Originally hosted by Sheila at Book Journey, Jen and Kellee  over at Teach Mentor Texts also host a kidlit version of It's Monday! What are You Reading?

Last week I debuted a new blog, but no worries. I'm still blogging here -- for the time being.

I also finally finished and posted the video I've been pestering everyone about for the past month, thus the reason for the new blog. Oh yeah, and because I am also blogging over at Use Your Outside Voice too, I decided it was time to retire @FoodieBooklvr as my Twitter handle. So now you can find me tweeting via @BethShaum. It's the same account, just a different name.

Since I've been crazy busy with working on my project for this class that I created the video for, my pleasure reading has been on the back burner.

These are a couple books I managed to read and enjoy this week:

Tito Puente, Mambo King/Tito Puente, Rey del Mambo by Monica Brown, illustrated by Rafael Lopez
Told in both English and Spanish, this gorgeous picture book biography will lure in young children with its vibrant, lively illustrations. Now I want to go look up some Tito Puente recordings... 

Monsters Love Colors by Mike Austin 
A delightful mess of monsters and colors. :)

Still reading and listening:

Twerp by Mark Goldblatt

Gone Girl by Gillian Flynn 

Last week I reviewed:

Some Kind of Love: A Family Reunion in Poems by Traci Dant, illustrated by Eric Velasquez

Other posts from last week:
More joy
So much depends upon...
This is what I've been pestering everyone about for the past few weeks
Don't be afraid to get subversive with your bolognese

Sunday, April 14, 2013

Some Kind of Love: A Family Reuinion in Poems by Traci Dant, illustrated by Eric Velasquez

Traci Dant's collection of poems all revolve around one family reunion and the joy that pours forth from such an encounter. Every poem in this book begins with "Must be some kind of love" and runs the gamut of topics from where everyone sleeps at grandma's house, to fishing, to cousins eating fried chicken together.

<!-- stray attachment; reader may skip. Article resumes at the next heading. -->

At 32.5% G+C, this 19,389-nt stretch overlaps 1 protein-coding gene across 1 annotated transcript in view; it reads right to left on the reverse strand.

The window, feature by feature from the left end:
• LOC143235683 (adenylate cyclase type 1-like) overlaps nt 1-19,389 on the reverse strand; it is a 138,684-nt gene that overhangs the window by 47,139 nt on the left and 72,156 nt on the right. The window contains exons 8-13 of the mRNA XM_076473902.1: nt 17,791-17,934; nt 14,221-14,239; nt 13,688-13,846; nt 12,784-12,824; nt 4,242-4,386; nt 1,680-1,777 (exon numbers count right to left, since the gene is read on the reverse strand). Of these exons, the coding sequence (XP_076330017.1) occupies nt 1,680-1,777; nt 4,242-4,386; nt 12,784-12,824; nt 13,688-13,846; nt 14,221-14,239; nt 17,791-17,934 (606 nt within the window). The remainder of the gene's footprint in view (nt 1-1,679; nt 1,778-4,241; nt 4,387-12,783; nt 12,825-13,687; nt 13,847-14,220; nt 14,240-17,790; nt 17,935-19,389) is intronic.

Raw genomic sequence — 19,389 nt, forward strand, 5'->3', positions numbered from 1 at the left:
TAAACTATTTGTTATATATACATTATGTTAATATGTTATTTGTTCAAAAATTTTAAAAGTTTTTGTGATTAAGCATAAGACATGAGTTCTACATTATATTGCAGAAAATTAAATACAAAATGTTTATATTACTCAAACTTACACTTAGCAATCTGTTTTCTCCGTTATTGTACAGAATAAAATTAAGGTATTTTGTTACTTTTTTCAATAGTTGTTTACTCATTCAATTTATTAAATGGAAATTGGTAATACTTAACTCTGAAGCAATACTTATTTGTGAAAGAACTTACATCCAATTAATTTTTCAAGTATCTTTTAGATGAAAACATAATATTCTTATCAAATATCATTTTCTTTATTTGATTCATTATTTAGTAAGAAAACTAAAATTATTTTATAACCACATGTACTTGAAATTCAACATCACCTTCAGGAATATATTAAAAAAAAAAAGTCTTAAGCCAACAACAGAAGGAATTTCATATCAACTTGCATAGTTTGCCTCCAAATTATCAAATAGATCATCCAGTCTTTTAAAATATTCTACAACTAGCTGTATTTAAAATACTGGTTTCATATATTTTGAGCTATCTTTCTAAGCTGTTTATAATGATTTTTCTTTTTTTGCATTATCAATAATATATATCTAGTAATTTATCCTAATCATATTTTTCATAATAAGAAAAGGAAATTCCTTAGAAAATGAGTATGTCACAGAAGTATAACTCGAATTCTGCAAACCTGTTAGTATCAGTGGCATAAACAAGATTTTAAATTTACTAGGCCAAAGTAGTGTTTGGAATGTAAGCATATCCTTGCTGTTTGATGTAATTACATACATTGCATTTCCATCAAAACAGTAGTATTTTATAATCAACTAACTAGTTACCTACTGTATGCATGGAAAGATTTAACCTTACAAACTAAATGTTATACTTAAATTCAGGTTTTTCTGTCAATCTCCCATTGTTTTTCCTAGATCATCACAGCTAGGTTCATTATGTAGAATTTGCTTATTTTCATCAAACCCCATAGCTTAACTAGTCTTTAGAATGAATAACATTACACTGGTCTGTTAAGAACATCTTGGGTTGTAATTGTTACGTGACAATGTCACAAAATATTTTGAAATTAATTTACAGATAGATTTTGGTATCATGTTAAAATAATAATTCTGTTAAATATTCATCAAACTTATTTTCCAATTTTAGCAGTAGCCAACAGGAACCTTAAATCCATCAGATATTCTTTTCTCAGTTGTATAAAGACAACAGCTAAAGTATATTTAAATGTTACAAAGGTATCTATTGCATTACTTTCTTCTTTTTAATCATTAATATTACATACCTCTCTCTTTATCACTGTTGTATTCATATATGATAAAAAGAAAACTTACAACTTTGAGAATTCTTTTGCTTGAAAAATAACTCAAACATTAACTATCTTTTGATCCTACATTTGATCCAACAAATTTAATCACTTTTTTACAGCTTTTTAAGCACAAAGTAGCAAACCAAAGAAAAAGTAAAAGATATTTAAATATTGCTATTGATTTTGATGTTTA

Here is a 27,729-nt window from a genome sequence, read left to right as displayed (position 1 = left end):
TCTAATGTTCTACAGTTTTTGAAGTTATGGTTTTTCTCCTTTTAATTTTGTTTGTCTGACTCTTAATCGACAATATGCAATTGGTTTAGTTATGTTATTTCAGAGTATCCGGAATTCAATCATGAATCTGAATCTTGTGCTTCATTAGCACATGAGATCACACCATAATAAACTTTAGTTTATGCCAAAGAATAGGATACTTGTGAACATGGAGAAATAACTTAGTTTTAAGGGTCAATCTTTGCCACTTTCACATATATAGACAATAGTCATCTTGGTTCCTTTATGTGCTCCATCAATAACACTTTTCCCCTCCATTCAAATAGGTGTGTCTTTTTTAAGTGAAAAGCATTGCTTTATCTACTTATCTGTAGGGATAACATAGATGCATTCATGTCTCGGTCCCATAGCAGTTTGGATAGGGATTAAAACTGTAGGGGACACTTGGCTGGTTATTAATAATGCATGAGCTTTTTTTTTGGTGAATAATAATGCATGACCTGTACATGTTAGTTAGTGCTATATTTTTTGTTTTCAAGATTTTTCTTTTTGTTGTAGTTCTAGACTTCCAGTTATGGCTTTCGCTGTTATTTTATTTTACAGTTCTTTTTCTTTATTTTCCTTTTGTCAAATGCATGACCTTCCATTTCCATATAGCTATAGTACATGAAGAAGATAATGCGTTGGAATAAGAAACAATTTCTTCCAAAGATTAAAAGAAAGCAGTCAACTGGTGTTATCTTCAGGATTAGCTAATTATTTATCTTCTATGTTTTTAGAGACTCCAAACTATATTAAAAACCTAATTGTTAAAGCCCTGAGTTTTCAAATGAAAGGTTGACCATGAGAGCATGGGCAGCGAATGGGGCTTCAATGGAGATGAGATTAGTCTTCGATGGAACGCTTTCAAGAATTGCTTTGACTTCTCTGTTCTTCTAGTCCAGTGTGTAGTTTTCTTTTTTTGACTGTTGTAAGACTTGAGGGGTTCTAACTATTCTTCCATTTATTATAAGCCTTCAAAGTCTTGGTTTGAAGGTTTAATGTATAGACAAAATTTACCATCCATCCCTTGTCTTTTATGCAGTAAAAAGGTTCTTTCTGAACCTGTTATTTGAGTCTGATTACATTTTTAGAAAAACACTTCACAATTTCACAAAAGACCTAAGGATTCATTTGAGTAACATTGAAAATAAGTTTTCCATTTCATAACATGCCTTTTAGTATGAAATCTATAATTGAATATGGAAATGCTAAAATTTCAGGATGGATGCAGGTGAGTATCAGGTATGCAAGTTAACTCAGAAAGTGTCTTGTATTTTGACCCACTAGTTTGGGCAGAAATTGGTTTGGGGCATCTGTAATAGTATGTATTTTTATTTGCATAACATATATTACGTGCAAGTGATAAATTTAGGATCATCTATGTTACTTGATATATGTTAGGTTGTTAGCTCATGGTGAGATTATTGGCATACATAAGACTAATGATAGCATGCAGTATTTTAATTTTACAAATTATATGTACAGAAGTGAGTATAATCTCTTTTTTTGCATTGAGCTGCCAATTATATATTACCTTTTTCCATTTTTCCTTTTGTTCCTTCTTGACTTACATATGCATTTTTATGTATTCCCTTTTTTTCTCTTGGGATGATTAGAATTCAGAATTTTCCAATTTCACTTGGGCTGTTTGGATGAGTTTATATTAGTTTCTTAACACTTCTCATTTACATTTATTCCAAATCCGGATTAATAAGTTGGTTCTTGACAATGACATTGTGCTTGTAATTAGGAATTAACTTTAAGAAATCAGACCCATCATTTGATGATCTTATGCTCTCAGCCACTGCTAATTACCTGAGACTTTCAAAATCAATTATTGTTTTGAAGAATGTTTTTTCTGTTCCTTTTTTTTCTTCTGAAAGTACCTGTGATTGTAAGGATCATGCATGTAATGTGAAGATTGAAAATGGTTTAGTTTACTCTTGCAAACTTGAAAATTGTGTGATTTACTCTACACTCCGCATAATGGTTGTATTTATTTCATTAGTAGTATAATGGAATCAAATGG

The wheels are already turning for using this book with students to write their own family poems that begin with "Must be some kind of love." So many great details in these poems to share and emulate.

One of my favorites from the book:

Family Photograph

Must be some kind of love
'cause daddy says, We don't
ever want to forget any member

of our loud-laughing,
hat-wearing, pearl-necked, knee-
stockinged, shoe-shined family.

So we all stand on the green shore
of Grandma's lawn and smile wide
when the photographer says, Cheese.

Some Kind of Love: A Family Reunion in Poems by Traci Dant, illustrated by Eric Velasquez
Published: April 1, 2010
Publisher: Marshall Cavendish Children's Books
Pages: 32
Genre: Poetry/Picture Book
Audience: Middle Grade/Primary
Disclosure: Library Copy

Saturday, April 13, 2013

Don't be afriad to get subversive with your bolognese

I remember the first time I watched Secrets of a Restaurant Chef with Anne Burrell. She made pasta bolognese on that first episode and the reason I remember it so vividly is because even though Anne started her first show with a very simple recipe, her manifesto on that show and every show from that day forward was "brown food tastes good," imploring over and over again the need to brown your food for ultimate flavor.

For bolognese, Anne says she was doing it wrong until she went to Italy and they told her that her vegetables weren't cooked enough. She thought they were cooked plenty, but they hadn't achieved that brown "gunk" at the bottom of the pan that is the base of all flavorings for sauce.

So from then on, her mantra became "brown food tastes good" and she advises her viewers to brown the veggies in your bolognese almost to the brink of disaster.

I don't follow her recipe to the letter anymore the way I used to, but I always make sure to follow that sound piece of advice. I haven't made a bad bolognese yet.

I'd say this is close to the brink of disaster. Time to deglaze. 

Another thing I learned from Anne is that a bolognese is not a sauce and it shouldn't have a lot of liquid, so this will need to reduce down.

Mmmm... now I'm hungry. Glad I have some leftover in the freezer.

Check out Anne Burrell's pasta bolognese recipe and always remember that "brown food tastes good." :)

Friday, April 12, 2013

This what I've been pestering everyone about on Twitter for the past weeks.

If you're a teacher, I hope you'll watch.
If you're a parent, I hope you'll watch.
If you're an administrator, I hope you'll watch.